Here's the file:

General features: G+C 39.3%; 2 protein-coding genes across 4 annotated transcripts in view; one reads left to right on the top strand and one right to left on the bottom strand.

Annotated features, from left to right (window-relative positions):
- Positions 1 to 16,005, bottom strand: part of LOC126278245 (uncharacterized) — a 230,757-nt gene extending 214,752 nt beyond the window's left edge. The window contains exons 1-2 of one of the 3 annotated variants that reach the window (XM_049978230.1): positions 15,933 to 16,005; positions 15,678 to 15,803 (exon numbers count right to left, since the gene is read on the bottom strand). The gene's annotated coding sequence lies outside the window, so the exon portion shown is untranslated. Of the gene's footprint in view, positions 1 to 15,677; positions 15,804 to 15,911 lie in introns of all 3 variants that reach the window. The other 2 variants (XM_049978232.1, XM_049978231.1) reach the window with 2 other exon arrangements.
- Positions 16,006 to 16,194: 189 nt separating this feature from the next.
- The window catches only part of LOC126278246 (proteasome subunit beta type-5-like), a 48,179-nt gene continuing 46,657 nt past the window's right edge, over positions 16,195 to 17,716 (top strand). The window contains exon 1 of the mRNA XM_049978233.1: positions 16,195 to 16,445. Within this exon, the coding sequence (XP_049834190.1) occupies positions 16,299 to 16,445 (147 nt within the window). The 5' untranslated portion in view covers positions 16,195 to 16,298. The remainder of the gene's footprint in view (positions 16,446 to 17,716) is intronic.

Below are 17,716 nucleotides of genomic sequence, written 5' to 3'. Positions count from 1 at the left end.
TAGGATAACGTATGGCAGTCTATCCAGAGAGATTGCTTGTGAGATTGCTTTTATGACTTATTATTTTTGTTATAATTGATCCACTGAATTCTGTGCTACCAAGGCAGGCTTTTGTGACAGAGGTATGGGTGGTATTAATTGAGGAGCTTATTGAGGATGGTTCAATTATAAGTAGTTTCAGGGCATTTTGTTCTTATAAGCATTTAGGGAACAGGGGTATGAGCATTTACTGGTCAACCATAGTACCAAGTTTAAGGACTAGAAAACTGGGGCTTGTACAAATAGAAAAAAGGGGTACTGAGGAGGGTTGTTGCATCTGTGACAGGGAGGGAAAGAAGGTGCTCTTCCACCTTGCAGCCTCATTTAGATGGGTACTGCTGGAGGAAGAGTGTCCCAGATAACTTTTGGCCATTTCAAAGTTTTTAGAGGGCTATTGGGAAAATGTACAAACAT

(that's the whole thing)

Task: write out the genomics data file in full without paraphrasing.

General features: G+C 39.3%; 2 protein-coding genes across 4 annotated transcripts in view; one reads left to right on the top strand and one right to left on the bottom strand.

Annotated features, from left to right (window-relative positions):
- Positions 1 to 16,005, bottom strand: part of LOC126278245 (uncharacterized) — a 230,757-nt gene extending 214,752 nt beyond the window's left edge. The window contains exons 1-2 of one of the 3 annotated variants that reach the window (XM_049978230.1): positions 15,933 to 16,005; positions 15,678 to 15,803 (exon numbers count right to left, since the gene is read on the bottom strand). The gene's annotated coding sequence lies outside the window, so the exon portion shown is untranslated. Of the gene's footprint in view, positions 1 to 15,677; positions 15,804 to 15,911 lie in introns of all 3 variants that reach the window. The other 2 variants (XM_049978232.1, XM_049978231.1) reach the window with 2 other exon arrangements.
- Positions 16,006 to 16,194: 189 nt separating this feature from the next.
- The window catches only part of LOC126278246 (proteasome subunit beta type-5-like), a 48,179-nt gene continuing 46,657 nt past the window's right edge, over positions 16,195 to 17,716 (top strand). The window contains exon 1 of the mRNA XM_049978233.1: positions 16,195 to 16,445. Within this exon, the coding sequence (XP_049834190.1) occupies positions 16,299 to 16,445 (147 nt within the window). The 5' untranslated portion in view covers positions 16,195 to 16,298. The remainder of the gene's footprint in view (positions 16,446 to 17,716) is intronic.

Below are 17,716 nucleotides of genomic sequence, written 5' to 3'. Positions count from 1 at the left end.
TAGGATAACGTATGGCAGTCTATCCAGAGAGATTGCTTGTGAGATTGCTTTTATGACTTATTATTTTTGTTATAATTGATCCACTGAATTCTGTGCTACCAAGGCAGGCTTTTGTGACAGAGGTATGGGTGGTATTAATTGAGGAGCTTATTGAGGATGGTTCAATTATAAGTAGTTTCAGGGCATTTTGTTCTTATAAGCATTTAGGGAACAGGGGTATGAGCATTTACTGGTCAACCATAGTACCAAGTTTAAGGACTAGAAAACTGGGGCTTGTACAAATAGAAAAAAGGGGTACTGAGGAGGGTTGTTGCATCTGTGACAGGGAGGGAAAGAAGGTGCTCTTCCACCTTGCAGCCTCATTTAGATGGGTACTGCTGGAGGAAGAGTGTCCCAGATAACTTTTGGCCATTTCAAAGTTTTTAGAGGGCTATTGGGAAAATGTACAAACAT